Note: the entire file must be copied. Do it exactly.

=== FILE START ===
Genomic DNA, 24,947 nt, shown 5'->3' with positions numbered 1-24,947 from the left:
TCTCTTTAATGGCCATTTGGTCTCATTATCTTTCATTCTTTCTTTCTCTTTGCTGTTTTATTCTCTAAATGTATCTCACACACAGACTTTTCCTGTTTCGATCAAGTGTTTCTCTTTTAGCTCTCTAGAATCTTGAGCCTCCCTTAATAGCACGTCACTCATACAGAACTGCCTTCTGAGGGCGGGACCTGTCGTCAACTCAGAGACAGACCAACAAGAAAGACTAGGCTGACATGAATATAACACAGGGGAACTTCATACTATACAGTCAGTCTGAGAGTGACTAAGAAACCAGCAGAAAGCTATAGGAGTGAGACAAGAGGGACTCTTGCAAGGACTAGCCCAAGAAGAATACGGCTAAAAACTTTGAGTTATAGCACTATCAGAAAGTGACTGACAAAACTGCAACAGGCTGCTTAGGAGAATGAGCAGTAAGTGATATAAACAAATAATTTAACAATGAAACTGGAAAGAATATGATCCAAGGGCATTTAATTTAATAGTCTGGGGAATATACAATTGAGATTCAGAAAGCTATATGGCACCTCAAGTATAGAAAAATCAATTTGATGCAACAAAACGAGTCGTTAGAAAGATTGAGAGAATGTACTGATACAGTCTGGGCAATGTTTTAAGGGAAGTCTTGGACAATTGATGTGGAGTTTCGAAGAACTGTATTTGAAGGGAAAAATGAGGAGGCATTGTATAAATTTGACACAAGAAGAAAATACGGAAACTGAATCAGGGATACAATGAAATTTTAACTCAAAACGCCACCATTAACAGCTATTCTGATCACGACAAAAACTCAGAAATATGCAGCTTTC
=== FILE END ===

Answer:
Genomic DNA, 24,947 nt, shown 5'->3' with positions numbered 1-24,947 from the left:
TCTCTTTAATGGCCATTTGGTCTCATTATCTTTCATTCTTTCTTTCTCTTTGCTGTTTTATTCTCTAAATGTATCTCACACACAGACTTTTCCTGTTTCGATCAAGTGTTTCTCTTTTAGCTCTCTAGAATCTTGAGCCTCCCTTAATAGCACGTCACTCATACAGAACTGCCTTCTGAGGGCGGGACCTGTCGTCAACTCAGAGACAGACCAACAAGAAAGACTAGGCTGACATGAATATAACACAGGGGAACTTCATACTATACAGTCAGTCTGAGAGTGACTAAGAAACCAGCAGAAAGCTATAGGAGTGAGACAAGAGGGACTCTTGCAAGGACTAGCCCAAGAAGAATACGGCTAAAAACTTTGAGTTATAGCACTATCAGAAAGTGACTGACAAAACTGCAACAGGCTGCTTAGGAGAATGAGCAGTAAGTGATATAAACAAATAATTTAACAATGAAACTGGAAAGAATATGATCCAAGGGCATTTAATTTAATAGTCTGGGGAATATACAATTGAGATTCAGAAAGCTATATGGCACCTCAAGTATAGAAAAATCAATTTGATGCAACAAAACGAGTCGTTAGAAAGATTGAGAGAATGTACTGATACAGTCTGGGCAATGTTTTAAGGGAAGTCTTGGACAATTGATGTGGAGTTTCGAAGAACTGTATTTGAAGGGAAAAATGAGGAGGCATTGTATAAATTTGACACAAGAAGAAAATACGGAAACTGAATCAGGGATACAATGAAATTTTAACTCAAAACGCCACCATTAACAGCTATTCTGATCACGACAAAAACTCAGAAATATGCAGCTTTC